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Tax implications of Texas divorce worth tending to

If you are in a marriage relationship that has run its course you probably are motivated to get things over and done with as quickly as possible. The desire to escape the emotional pressure is surely high. But to address all the factors of a Texas divorce, you need to view things through a wide-angle lens.

If you are a spouse who gave up a career to be a stay-at-home parent, you will likely face hurdles as you try to reenter the workforce. It can take time to get yourself back up to speed in terms of training and fleshing out your resume. If you are nearing retirement age, it is worth asking what type of spousal support or alimony you will need to maintain as much of your current standard of living as possible. Then there are taxes.

The tax implications of divorce probably aren't top of mind for you as you step into divorce, but it is certainly something that can't be overlooked. The touch points can be numerous.

For example, if you receive child support as part of your divorce settlement, the payaments aren't considered taxable income. At the same time, they're not deductible for the parent paying.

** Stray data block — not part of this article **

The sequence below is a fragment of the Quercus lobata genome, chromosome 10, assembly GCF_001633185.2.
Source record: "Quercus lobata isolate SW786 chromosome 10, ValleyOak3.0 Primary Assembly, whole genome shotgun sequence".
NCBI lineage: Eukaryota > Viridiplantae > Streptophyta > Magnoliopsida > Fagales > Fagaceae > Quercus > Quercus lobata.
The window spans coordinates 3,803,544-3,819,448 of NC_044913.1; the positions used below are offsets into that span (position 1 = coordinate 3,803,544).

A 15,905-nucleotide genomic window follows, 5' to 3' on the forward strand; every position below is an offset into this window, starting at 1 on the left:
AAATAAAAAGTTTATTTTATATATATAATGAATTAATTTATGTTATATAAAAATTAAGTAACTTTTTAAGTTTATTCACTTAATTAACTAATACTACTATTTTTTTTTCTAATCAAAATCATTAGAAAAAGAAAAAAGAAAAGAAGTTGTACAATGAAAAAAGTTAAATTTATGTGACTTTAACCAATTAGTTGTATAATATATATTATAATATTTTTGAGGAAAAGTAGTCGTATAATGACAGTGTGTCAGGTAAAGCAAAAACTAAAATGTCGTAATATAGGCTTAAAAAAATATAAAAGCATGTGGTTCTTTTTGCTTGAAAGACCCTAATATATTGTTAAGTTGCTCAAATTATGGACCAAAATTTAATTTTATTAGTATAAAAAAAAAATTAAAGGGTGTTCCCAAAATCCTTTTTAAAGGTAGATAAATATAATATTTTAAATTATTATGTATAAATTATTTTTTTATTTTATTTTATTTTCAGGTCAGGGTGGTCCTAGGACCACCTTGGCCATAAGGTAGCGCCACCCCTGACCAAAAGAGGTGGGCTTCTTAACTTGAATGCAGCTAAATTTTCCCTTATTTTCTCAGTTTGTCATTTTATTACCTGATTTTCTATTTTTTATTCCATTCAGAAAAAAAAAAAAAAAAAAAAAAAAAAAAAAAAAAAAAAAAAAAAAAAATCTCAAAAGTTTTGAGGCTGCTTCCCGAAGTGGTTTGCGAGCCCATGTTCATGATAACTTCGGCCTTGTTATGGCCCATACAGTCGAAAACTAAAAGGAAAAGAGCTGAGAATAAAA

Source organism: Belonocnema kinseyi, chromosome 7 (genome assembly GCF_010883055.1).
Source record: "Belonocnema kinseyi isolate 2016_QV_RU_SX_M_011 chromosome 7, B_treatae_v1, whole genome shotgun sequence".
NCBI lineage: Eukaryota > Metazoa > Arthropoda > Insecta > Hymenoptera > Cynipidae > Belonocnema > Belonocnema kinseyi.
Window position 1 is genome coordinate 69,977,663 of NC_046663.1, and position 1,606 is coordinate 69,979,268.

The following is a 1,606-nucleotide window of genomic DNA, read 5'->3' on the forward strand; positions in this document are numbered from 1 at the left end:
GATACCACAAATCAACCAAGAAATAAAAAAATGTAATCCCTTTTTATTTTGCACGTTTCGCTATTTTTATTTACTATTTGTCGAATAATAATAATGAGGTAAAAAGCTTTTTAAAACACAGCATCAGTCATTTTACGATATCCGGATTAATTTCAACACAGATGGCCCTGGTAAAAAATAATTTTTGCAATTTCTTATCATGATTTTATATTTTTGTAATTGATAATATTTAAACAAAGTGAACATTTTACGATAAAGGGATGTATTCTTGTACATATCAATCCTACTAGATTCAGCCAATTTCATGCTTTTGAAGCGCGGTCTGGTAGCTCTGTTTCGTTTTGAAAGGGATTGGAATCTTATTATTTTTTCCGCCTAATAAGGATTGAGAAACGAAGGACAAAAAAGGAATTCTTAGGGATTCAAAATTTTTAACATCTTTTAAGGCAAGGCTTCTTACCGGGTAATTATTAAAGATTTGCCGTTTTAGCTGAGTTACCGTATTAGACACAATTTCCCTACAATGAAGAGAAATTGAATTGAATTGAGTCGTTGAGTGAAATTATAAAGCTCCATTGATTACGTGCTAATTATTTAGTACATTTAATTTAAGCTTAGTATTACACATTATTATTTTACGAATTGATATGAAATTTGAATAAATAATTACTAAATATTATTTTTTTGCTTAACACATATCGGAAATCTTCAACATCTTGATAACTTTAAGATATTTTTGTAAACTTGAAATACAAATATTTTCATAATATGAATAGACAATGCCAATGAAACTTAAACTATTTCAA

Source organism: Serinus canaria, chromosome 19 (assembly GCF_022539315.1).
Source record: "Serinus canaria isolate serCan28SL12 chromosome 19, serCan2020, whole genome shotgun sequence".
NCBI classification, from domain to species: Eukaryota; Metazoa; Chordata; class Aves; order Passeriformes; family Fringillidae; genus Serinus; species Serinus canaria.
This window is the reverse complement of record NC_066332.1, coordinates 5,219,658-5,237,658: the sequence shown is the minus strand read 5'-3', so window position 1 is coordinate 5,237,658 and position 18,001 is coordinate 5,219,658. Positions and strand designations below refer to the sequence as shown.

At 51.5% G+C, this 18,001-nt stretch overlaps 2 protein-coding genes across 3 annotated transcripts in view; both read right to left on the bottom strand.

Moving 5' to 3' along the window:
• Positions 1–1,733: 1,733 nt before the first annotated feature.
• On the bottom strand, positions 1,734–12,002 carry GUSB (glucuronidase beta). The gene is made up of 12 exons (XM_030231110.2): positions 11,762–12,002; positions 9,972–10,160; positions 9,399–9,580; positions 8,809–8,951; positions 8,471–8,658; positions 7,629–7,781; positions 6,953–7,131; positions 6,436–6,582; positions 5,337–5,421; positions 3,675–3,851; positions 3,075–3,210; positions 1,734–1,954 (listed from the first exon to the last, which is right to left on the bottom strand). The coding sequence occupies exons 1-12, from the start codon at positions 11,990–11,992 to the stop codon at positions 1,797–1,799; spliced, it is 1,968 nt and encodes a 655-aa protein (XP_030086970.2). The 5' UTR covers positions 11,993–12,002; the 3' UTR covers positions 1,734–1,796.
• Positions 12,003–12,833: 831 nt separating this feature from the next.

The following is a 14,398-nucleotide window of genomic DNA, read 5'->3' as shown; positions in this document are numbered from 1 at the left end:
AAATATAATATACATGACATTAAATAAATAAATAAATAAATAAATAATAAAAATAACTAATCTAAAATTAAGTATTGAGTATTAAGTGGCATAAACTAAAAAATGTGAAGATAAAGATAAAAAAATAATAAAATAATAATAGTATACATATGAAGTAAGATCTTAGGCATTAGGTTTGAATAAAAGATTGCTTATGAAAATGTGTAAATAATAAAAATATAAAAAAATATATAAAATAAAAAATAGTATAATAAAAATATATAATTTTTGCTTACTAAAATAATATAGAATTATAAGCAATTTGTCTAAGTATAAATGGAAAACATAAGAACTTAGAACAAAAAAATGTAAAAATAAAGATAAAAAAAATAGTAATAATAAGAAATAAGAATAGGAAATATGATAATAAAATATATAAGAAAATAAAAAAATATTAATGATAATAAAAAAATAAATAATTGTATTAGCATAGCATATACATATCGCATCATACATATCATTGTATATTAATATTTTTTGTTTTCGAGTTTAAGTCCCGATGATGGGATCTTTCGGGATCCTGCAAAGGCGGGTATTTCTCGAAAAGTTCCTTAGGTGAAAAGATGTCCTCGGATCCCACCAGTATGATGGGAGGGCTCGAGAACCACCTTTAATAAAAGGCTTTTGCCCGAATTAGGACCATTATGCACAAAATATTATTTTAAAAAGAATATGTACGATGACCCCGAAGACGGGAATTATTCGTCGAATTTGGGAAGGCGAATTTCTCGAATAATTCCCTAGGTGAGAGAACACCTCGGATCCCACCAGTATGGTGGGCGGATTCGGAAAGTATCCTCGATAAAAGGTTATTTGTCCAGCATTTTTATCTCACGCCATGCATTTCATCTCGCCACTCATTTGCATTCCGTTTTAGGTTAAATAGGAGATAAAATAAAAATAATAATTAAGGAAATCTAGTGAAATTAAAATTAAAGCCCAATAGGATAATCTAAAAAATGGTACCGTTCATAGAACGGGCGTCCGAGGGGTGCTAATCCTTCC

Direct support payments made to an ex-spouse as called for by the divorce or separation orders can be deducted. But any support provided outside of the decree is not deductible. And any form filed to claim the deduction must include your ex-spouse's Social Security Number. Alternatively, you can supply the person's Individual Tax ID Number.

If you are on the receiving end of alimony or support, the money is taxable. There's no withholding on spousal support, so you might plan to meet the obligation by paying estimated taxes throughout the year. If you're working, you could increase your wage withholdings.

Funds directed to retirement accounts may or not be deductible, depending on the timing of your settlement. And federal law regarding required health care insurance coverage is so new that navigating those requirements can present special challenges. To meet them, consult with a skilled attorney.

Source:, "Tax Effects of Divorce or Separation," August 24, 2016

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